This week has seen some of the highest tides I have ever seen here at the reserve in almost twenty years. Occasionally the concrete Victorian riverwall may over top a little way and even then only in one or two spots but these tides were big enough to cover it in almost its entire length from the Centre to the end of Aveley Bay and even push across the grass and up the flank of the current riverwall probably to a depth of about a foot.
|Just coming over the Victorian wall|
|The Vic wall completely submerged|
Rodents and shrews swam to shore and every piece of floating timber was festooned with countless flightless homeless inverts with spiders in all shapes and sizes, bugs and their nymphs, rove beetles, springtails, woodlice and ants. It really must have been like some epic Biblical scale flood event for them.
|A wooden invert lifeboat|
Carrion Crows, Magpies and Grey Herons were on patrol but unusually I saw them take nothing on this occasion.
The intense squalls that pulsed through on Tuesday created some epic sky scapes as the weather systems headed down river from the City dropping tonnes of rain in the process which has still barely wetted the surface of our poor parched marsh.
|Rain approaching fast|
Yesterday was a lot cooler with a northerly element to the breeze and amazing cloud trains were watched heading our way against a speedwell blue sky.
This morning I headed along the river edge, tiptoeing through the strandline of branches, beams, sticks, grass and the un-natural detritus of human life. There was perhaps not as much plastic as there has been in recent years which can only be a good thing but it will need clearing up as it will take another super tide to sweep it all back out again. Thankfully we have some Team Challenge events coming up to help with such tasks.
|The high point strand line up the ramp to the Willow|
Balls in a myriad of sizes littered the line with foot, tennis and basket being the represented sports while several life rings, a large lemon shaped buoy and a few bits of rope linked to maritime origins. Similarly, there were many coconuts amongst the debris, quite likely from offerings gifted to the sea by the crews of passing ocean-going tankers and such like.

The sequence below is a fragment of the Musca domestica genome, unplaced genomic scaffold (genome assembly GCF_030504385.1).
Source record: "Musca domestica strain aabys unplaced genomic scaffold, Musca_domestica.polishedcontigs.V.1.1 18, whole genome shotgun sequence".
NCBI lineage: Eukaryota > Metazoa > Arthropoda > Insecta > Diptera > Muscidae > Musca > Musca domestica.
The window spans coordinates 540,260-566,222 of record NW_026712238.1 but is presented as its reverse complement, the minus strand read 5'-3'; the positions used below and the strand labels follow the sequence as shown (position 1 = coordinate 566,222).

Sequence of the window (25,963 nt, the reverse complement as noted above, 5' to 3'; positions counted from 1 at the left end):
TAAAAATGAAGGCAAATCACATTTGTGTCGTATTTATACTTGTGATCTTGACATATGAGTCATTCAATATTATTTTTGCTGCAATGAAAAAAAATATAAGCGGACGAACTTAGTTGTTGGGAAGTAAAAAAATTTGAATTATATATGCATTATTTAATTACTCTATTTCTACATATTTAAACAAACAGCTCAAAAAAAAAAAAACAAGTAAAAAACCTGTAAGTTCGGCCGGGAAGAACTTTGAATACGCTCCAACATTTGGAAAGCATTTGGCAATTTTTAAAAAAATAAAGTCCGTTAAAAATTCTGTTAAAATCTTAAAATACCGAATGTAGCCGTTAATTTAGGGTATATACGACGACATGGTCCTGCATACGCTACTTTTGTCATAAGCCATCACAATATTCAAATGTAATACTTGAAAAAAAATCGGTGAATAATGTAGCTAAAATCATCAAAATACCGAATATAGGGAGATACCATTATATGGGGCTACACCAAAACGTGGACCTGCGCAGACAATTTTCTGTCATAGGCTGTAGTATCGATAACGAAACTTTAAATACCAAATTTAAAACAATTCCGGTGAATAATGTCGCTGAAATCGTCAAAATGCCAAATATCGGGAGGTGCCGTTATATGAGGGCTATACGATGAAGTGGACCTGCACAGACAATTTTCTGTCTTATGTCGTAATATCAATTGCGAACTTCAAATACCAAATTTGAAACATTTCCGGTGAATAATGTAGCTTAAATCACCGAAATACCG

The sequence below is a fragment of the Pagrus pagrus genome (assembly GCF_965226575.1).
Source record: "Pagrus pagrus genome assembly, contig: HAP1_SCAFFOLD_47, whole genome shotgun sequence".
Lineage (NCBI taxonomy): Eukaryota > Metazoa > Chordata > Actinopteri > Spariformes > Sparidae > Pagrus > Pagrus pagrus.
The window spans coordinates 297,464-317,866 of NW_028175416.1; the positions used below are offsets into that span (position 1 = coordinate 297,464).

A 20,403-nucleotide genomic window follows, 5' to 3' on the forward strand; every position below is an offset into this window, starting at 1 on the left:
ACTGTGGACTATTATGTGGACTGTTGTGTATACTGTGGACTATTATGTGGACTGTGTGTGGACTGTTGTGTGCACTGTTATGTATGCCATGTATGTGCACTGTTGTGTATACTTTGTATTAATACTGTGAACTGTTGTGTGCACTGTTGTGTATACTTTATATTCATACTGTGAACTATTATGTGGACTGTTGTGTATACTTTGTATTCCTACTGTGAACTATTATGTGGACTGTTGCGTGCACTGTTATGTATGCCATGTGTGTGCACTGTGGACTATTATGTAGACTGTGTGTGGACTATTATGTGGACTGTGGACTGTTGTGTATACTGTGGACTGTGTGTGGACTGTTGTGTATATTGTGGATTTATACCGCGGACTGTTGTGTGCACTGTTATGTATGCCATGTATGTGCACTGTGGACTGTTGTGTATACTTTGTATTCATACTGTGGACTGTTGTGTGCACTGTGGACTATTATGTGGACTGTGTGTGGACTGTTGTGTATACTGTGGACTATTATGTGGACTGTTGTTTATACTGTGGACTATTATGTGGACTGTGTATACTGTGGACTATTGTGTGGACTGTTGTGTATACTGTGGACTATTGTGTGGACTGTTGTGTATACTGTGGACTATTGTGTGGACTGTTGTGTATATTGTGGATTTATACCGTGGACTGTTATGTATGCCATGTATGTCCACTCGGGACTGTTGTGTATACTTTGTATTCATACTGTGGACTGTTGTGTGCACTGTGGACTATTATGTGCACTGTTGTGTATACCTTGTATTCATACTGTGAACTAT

Shoes poked toes from the rubbish but still seem to be able to find each other in the melange of debris and even though they did not match they still have the urge to be close to another of their species. Just how single shoes end up in the Thames (or the middle or roads for that matter) has always been a mystery to me.
|There are always tennis balls to be found but this one was enjoying the view|
|Giant Lemon Buoy|
|Shoe blind date|
|Captain America's missing shoe|
|There were several wheels but this one had acquired a nest egg.|
And in case you were wondering, I did not stage any of these shots; the items are as I found them.
Some of the huge jetty timbers that have adorned our stretch for years have also moved position and an intact leather two seater settee is now positioned on the rocks. I will endeavour to move it so that it can become a new river watch look out.
|New seat for the Motley Crew on Saturdays|
As for the fate of the Dominos Pizza man, I can only hope he delivered the Stuffed Crust Ham and Pineapple with extra Pepperoni before his bag ended up in the Thames...
I am sure that there is more to find down here and I hope to get another chance for a poke around in the morning.
All the while I was out, I could hear Skylarks, Meadow Pipits and Reed Buntings going over and Swallows flicked low along the shore. Several Chiffchaffs fed in the hawthorns and Redwings and Song Thrushes called from the big willow before erupting and heading west. There was a real autumnal feel and the chill air reminded me that October was now with us and that the South West beckoned for a week of lurking in the Cornish valleys.